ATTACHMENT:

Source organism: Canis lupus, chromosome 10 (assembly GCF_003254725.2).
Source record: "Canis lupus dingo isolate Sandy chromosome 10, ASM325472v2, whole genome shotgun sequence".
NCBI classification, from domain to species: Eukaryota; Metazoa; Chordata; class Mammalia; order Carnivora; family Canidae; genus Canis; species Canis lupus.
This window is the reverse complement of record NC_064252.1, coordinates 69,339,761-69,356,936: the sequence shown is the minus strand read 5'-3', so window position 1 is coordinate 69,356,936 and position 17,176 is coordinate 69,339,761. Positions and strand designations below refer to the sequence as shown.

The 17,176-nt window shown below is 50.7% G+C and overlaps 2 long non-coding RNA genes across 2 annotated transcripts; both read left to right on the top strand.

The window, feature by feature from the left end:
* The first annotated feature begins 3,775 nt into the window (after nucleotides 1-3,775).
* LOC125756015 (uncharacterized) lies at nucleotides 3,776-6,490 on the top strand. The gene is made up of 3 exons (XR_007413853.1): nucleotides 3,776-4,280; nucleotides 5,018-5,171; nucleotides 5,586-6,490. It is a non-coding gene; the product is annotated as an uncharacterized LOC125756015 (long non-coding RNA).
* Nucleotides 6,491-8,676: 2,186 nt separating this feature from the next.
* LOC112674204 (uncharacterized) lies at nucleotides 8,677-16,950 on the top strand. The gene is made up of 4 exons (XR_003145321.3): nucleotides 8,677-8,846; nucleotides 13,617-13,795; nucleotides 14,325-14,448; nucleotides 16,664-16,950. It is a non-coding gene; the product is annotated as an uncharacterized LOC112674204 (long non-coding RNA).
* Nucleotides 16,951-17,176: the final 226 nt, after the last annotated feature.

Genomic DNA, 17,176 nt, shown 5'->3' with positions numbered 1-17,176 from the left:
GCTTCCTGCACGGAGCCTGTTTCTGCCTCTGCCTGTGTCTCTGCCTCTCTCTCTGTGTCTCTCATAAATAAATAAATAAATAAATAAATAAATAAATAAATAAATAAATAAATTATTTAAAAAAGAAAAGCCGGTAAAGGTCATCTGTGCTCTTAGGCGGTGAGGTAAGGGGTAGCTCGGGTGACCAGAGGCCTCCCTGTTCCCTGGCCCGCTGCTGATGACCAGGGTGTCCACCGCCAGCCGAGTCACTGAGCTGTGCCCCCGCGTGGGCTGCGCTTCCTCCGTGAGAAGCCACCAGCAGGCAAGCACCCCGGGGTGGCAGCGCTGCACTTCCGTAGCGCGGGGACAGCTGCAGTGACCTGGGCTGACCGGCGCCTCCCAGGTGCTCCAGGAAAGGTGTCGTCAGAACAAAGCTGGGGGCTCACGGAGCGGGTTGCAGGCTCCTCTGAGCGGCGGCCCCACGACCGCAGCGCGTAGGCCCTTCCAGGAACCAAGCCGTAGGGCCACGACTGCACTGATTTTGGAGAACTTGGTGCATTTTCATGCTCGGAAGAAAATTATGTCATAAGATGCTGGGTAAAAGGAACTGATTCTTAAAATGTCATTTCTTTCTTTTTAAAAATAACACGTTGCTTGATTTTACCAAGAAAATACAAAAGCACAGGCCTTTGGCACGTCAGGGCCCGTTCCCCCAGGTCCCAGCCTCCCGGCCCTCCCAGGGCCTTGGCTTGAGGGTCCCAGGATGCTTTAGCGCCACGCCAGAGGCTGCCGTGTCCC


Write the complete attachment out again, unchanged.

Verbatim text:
Source organism: Canis lupus, chromosome 10 (assembly GCF_003254725.2).
Source record: "Canis lupus dingo isolate Sandy chromosome 10, ASM325472v2, whole genome shotgun sequence".
NCBI classification, from domain to species: Eukaryota; Metazoa; Chordata; class Mammalia; order Carnivora; family Canidae; genus Canis; species Canis lupus.
This window is the reverse complement of record NC_064252.1, coordinates 69,339,761-69,356,936: the sequence shown is the minus strand read 5'-3', so window position 1 is coordinate 69,356,936 and position 17,176 is coordinate 69,339,761. Positions and strand designations below refer to the sequence as shown.

The 17,176-nt window shown below is 50.7% G+C and overlaps 2 long non-coding RNA genes across 2 annotated transcripts; both read left to right on the top strand.

The window, feature by feature from the left end:
* The first annotated feature begins 3,775 nt into the window (after nucleotides 1-3,775).
* LOC125756015 (uncharacterized) lies at nucleotides 3,776-6,490 on the top strand. The gene is made up of 3 exons (XR_007413853.1): nucleotides 3,776-4,280; nucleotides 5,018-5,171; nucleotides 5,586-6,490. It is a non-coding gene; the product is annotated as an uncharacterized LOC125756015 (long non-coding RNA).
* Nucleotides 6,491-8,676: 2,186 nt separating this feature from the next.
* LOC112674204 (uncharacterized) lies at nucleotides 8,677-16,950 on the top strand. The gene is made up of 4 exons (XR_003145321.3): nucleotides 8,677-8,846; nucleotides 13,617-13,795; nucleotides 14,325-14,448; nucleotides 16,664-16,950. It is a non-coding gene; the product is annotated as an uncharacterized LOC112674204 (long non-coding RNA).
* Nucleotides 16,951-17,176: the final 226 nt, after the last annotated feature.

Genomic DNA, 17,176 nt, shown 5'->3' with positions numbered 1-17,176 from the left:
GCTTCCTGCACGGAGCCTGTTTCTGCCTCTGCCTGTGTCTCTGCCTCTCTCTCTGTGTCTCTCATAAATAAATAAATAAATAAATAAATAAATAAATAAATAAATAAATAAATTATTTAAAAAAGAAAAGCCGGTAAAGGTCATCTGTGCTCTTAGGCGGTGAGGTAAGGGGTAGCTCGGGTGACCAGAGGCCTCCCTGTTCCCTGGCCCGCTGCTGATGACCAGGGTGTCCACCGCCAGCCGAGTCACTGAGCTGTGCCCCCGCGTGGGCTGCGCTTCCTCCGTGAGAAGCCACCAGCAGGCAAGCACCCCGGGGTGGCAGCGCTGCACTTCCGTAGCGCGGGGACAGCTGCAGTGACCTGGGCTGACCGGCGCCTCCCAGGTGCTCCAGGAAAGGTGTCGTCAGAACAAAGCTGGGGGCTCACGGAGCGGGTTGCAGGCTCCTCTGAGCGGCGGCCCCACGACCGCAGCGCGTAGGCCCTTCCAGGAACCAAGCCGTAGGGCCACGACTGCACTGATTTTGGAGAACTTGGTGCATTTTCATGCTCGGAAGAAAATTATGTCATAAGATGCTGGGTAAAAGGAACTGATTCTTAAAATGTCATTTCTTTCTTTTTAAAAATAACACGTTGCTTGATTTTACCAAGAAAATACAAAAGCACAGGCCTTTGGCACGTCAGGGCCCGTTCCCCCAGGTCCCAGCCTCCCGGCCCTCCCAGGGCCTTGGCTTGAGGGTCCCAGGATGCTTTAGCGCCACGCCAGAGGCTGCCGTGTCCC